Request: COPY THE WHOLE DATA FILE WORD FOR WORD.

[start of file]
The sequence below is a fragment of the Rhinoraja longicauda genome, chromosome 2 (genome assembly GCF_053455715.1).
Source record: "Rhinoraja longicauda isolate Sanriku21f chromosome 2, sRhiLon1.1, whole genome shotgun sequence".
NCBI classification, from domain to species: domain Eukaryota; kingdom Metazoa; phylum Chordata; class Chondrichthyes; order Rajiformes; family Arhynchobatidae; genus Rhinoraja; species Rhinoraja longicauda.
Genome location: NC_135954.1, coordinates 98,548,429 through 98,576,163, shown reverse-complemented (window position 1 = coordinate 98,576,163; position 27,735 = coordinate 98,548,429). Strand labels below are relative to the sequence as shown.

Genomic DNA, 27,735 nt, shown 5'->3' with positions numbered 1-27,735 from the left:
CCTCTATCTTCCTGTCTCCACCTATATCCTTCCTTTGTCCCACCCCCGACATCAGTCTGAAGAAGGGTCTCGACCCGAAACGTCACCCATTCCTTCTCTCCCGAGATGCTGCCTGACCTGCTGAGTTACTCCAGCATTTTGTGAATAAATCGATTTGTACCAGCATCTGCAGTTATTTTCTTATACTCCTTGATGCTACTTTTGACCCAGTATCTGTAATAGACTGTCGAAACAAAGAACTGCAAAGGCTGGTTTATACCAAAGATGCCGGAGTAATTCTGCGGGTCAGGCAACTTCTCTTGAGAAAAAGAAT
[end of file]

The sequence below is a fragment of the Rhinoraja longicauda genome, chromosome 2 (genome assembly GCF_053455715.1).
Source record: "Rhinoraja longicauda isolate Sanriku21f chromosome 2, sRhiLon1.1, whole genome shotgun sequence".
NCBI classification, from domain to species: domain Eukaryota; kingdom Metazoa; phylum Chordata; class Chondrichthyes; order Rajiformes; family Arhynchobatidae; genus Rhinoraja; species Rhinoraja longicauda.
Genome location: NC_135954.1, coordinates 98,548,429 through 98,576,163, shown reverse-complemented (window position 1 = coordinate 98,576,163; position 27,735 = coordinate 98,548,429). Strand labels below are relative to the sequence as shown.

Genomic DNA, 27,735 nt, shown 5'->3' with positions numbered 1-27,735 from the left:
CCTCTATCTTCCTGTCTCCACCTATATCCTTCCTTTGTCCCACCCCCGACATCAGTCTGAAGAAGGGTCTCGACCCGAAACGTCACCCATTCCTTCTCTCCCGAGATGCTGCCTGACCTGCTGAGTTACTCCAGCATTTTGTGAATAAATCGATTTGTACCAGCATCTGCAGTTATTTTCTTATACTCCTTGATGCTACTTTTGACCCAGTATCTGTAATAGACTGTCGAAACAAAGAACTGCAAAGGCTGGTTTATACCAAAGATGCCGGAGTAATTCTGCGGGTCAGGCAACTTCTCTTGAGAAAAAGAAT